More signs that the movement to stop global warming has run out of gas emerged yesterday as Bill McKibben, the 350.org founder and Keystone XL pipeline opponent, announced that he was hanging up his hat.

The surprise retirement capped a hectic week for the environmental movement, during which one leader after another declared they were giving up on the cause.

“I’m bone-tired and written out. It’s time for the planet to take care of itself,” McKibben told a crowd of supporters who were sweating in the freakish early-spring heat wave that has rolled across much of the U.S. “I’m going skiing. Uh, make that water-skiing.”

As he spoke, volunteers were shutting down the offices at 350.org, filling a giant dumpster in the street outside. “It was a good fight,” one recent Middlebury College graduate said. “But we lost, and now we’re just giving up.”

On Monday, food-movement leader Michael Pollan caused a stir by unveiling a radically new formulation of his famous seven-word “Food Rules.” The new version? “Eat everything. Wherever it’s from. Pack Tums.” Pollan was later spotted at a McDonald’s near his Berkeley home, dipping Chicken McNuggets in Creamy Ranch sauce.

Tuesday, Al Gore abandoned a lifetime of climate-change activism as he assumed a new position as global chairman of BP. “Sometimes you just have to go with your gut,” the vice president explained in an interview on Fox. Did the move mean Gore aimed to reduce carbon emissions by working inside the system? “No,” he answered. “It’s really just a sell-out.”

Actor Mark Ruffalo announced Wednesday he’s ending his long fight against fracking in the Delaware River Valley to focus on his film career. “Look, The Avengers is coming out in a few months, I play the Hulk, I have my own action figure,” he said. “Upstate New York is fine for ‘critical favorites’ and ‘art-house darlings,’ but I’ve finally made the big time. I’ll probably move to Brentwood or somewhere else where I don’t have to worry about my water catching on fire.” Ruffalo urged Delaware River Valley residents to “stay strong” and “keep up the fight” to keep fracking out of the Marcellus Shale.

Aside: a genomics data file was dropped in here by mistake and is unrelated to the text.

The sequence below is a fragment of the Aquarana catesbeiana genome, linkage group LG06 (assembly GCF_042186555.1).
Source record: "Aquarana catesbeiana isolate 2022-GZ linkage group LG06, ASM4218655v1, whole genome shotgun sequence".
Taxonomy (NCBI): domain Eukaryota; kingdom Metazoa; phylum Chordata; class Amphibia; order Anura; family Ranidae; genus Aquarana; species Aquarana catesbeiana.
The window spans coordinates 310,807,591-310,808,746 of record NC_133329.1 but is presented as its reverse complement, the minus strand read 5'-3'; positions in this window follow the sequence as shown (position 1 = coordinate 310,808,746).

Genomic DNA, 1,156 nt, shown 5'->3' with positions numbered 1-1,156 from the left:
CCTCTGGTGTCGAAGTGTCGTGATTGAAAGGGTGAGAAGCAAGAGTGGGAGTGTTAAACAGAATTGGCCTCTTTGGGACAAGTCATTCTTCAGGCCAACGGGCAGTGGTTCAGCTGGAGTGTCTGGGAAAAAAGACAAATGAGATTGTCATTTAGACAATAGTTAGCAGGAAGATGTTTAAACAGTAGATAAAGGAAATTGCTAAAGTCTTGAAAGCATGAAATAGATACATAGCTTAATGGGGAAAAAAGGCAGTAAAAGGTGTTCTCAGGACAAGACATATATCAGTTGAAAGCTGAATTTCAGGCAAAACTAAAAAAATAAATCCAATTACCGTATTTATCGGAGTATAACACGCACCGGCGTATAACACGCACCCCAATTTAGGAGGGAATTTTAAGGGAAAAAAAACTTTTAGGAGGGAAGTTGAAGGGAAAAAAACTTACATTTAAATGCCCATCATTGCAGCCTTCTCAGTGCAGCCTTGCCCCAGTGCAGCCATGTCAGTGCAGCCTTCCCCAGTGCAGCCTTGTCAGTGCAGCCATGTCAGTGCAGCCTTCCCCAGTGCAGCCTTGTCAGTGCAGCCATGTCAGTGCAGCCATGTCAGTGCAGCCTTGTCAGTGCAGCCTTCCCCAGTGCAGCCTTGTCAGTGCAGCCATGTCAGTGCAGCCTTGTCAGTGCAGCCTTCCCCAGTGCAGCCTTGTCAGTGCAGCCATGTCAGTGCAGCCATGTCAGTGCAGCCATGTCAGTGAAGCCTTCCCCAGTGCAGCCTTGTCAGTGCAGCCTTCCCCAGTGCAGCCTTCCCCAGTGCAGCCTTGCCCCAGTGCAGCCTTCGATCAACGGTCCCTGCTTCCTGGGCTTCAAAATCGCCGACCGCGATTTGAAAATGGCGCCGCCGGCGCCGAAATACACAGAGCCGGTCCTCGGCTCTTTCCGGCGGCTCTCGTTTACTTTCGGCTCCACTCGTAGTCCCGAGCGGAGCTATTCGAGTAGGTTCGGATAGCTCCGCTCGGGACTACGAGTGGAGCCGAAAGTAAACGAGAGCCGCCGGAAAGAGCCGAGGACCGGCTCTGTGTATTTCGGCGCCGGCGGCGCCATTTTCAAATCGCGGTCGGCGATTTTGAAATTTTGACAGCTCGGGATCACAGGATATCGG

Naomi Klein, the progressive journalist who spent the past year covering Occupy Wall Street and crusading against business rapacity, announced Thursday that she was joining Goldman Sachs as a senior director. “Corporations are people, too,” she explained to a reporter, before disappearing into a black limousine.

Meanwhile, Rachel Maddow vanished mysteriously from her scheduled book-tour appearances last week. After repeated no-shows for public events, her office would offer no explanation, meeting all questions with the same response: “That’s classified.” One MSNBC colleague said she’d heard Maddow had turned in her resignation to take a new job as spokesperson for Academi, the private-security service formerly known as Xe formerly known as Blackwater. But this report remains unconfirmed.

Van Jones, the green-jobs activist who was hounded out of his White House job in 2009 by the right, used a promotional event for his new book outside of a shuttered Solyndra plant in Fremont, Calif., to announce his new gig: partnering with Republican guru Karl Rove in a new firm, Rove and Jones, offering campaign consulting services for conservative candidates who want to reach communities of color.

At the conservative Heartland Institute, long known for its climate-denialism, a spokesman said, “We don’t know what the hell is going on, but whatever it is, we’re quite certain that human activities are not responsible.”